Mhairi Black: “I think it’s good to try things and, if you’re good at them, to keep going and see how far you get. I’ve always thought that, no matter what job I ended up doing, it would be working with people because that’s what I enjoy. Inequality of any kind is the thing that really drives me. I always look at who’s losing out and why. Everything that I am interested in, be it foreign affairs or welfare reforms or LBGT issues, boils down to the fact that there’s an injustice happening somewhere.”

The Female Lead was born four years ago, Dunn recalls, in “the idea of women looking in the mirror, and what they saw. It was the result of a long observation on my part, really. Young girls imagine they’re princesses and wear something pretty and go up on their toes. When we get older, on the whole, we get quite critical. That change interested me – my job has always been about people’s behaviour, what motivates people.”

From there, she commissioned hundreds of interviews with women around the world, which became the What I See Project: an archive of the interviews. But, says Dunn, “I couldn’t explain to people why I felt this was so important.” Two years ago, meeting with an editor, Bea Appleby, enabled Dunn to “clarify it as more of a campaign, with a purpose, a mission. We wanted to promote women from business, science, sport, creativity and humanitarianism – from everywhere – as role models. That became the foundation of the second part of the campaign, which became The Female Lead.”

Dunn, working with Appleby, decided to collect stories, take photographs, make a book and films too that they could “share these with young people, girls and boys, so they could identify better, more easily, with a diversity of female role models.” Social media and surveys show that boys choose their heroes and exemplars from sport, culture, business and elsewhere. For girls and young women, that group tends to begin and end with celebrities.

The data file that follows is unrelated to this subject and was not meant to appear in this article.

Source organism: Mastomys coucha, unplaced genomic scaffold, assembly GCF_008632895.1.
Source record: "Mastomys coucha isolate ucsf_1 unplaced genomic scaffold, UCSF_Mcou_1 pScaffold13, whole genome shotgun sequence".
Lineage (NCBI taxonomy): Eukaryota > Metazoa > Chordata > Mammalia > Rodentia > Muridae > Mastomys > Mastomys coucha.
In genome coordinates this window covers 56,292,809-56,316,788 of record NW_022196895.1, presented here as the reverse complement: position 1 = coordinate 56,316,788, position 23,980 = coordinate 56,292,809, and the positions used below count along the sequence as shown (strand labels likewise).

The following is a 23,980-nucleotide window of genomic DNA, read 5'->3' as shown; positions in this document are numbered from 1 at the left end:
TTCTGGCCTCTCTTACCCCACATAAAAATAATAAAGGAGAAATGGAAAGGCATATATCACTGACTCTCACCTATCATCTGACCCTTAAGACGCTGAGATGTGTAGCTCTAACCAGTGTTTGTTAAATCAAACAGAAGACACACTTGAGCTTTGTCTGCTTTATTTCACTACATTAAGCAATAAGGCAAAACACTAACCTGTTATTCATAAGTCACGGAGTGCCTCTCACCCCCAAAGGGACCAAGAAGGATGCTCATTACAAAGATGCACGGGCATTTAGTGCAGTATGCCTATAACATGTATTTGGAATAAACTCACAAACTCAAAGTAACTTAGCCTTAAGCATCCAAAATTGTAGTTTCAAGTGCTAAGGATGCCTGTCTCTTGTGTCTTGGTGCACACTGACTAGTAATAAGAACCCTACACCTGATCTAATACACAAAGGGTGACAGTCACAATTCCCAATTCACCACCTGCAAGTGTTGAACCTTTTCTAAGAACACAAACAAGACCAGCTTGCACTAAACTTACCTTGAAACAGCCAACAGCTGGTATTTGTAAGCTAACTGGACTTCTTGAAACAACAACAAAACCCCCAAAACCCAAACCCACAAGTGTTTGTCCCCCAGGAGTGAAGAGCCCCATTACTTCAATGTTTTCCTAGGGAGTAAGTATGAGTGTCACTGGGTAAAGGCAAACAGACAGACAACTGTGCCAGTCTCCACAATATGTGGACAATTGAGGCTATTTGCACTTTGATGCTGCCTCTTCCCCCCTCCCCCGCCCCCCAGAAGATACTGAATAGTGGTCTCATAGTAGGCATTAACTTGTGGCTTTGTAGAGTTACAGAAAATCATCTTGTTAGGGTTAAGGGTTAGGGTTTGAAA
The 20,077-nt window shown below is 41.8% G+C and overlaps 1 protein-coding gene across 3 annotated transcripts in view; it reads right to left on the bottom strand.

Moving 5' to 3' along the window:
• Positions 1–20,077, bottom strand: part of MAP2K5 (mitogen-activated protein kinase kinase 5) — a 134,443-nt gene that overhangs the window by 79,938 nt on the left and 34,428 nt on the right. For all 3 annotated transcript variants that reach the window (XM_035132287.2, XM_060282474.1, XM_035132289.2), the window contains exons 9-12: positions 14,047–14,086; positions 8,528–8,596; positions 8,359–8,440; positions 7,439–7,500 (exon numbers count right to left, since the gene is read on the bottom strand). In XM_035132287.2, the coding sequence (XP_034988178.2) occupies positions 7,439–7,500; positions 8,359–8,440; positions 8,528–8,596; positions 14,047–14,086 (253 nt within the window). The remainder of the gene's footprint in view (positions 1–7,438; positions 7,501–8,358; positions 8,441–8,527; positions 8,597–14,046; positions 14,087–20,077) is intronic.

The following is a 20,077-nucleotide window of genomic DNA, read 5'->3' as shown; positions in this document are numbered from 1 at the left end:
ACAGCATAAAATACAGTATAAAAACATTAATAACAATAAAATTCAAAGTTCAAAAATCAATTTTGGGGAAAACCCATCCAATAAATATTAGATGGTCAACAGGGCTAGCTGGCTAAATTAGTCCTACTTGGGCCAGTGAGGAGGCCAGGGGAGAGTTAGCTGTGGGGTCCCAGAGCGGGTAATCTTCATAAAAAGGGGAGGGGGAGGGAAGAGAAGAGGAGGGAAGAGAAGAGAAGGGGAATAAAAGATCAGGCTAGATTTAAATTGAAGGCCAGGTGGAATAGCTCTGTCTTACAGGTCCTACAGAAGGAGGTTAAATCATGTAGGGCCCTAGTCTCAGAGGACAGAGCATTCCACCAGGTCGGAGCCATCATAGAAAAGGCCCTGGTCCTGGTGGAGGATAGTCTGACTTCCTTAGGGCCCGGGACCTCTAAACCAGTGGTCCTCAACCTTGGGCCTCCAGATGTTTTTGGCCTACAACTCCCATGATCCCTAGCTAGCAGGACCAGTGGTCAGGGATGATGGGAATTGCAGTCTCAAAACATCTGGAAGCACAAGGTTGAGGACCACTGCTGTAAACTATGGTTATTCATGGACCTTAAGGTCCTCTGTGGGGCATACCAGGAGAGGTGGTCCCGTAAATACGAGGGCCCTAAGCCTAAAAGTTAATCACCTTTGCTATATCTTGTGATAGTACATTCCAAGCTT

“We know we’re challenging people with this,” says Dunn. “We picked women who were incredibly different, in terms of age group, locations, careers. We want girls and boys to realise that they can have a favourite from our women who calls to them and says what’s in their head.

“When I did all the work in data science, I learned that there is no such thing as the average customer. And through The Female Lead, I have learned there is no such thing as the average successful, fulfilled woman. There are many ways of feeling and being that way, and that’s what we want to showcase. The intellectual and passion diversity is exactly what we wanted to show.”

Dunn’s belief in The Female Lead is powerful, and she understands how a message for promoting women can be misinterpreted as one that does the opposite for men.
“It’s important that we say this isn’t divisive, because it isn’t. It isn’t a criticism of anything, it’s purely a new way to navigate, a new perspective on what it means to be a woman today.”

“We know what we’re doing isn’t easy,” she continues. “But we need to tell young people how easy it can be to give up at a first hurdle or first negative reaction, and how to deal with failure and rejection, And in the case of girls and young women in particular, this is all about saying to them, ‘If you want to be treated equally, understand how strong you have to be. Ask for help, never stop learning. You can’t be the weaker sex, you have to be responsible for moving yourself forward.’” An onward journey that only becomes clearer with the significant help of The Female Lead.

The Female Lead by Edwina Dunn, with photography by Brigitte Lacombe, is published by Ebury Press on February 9. To nominate a school to receive a free copy, and for more information, see www.thefemalelead.com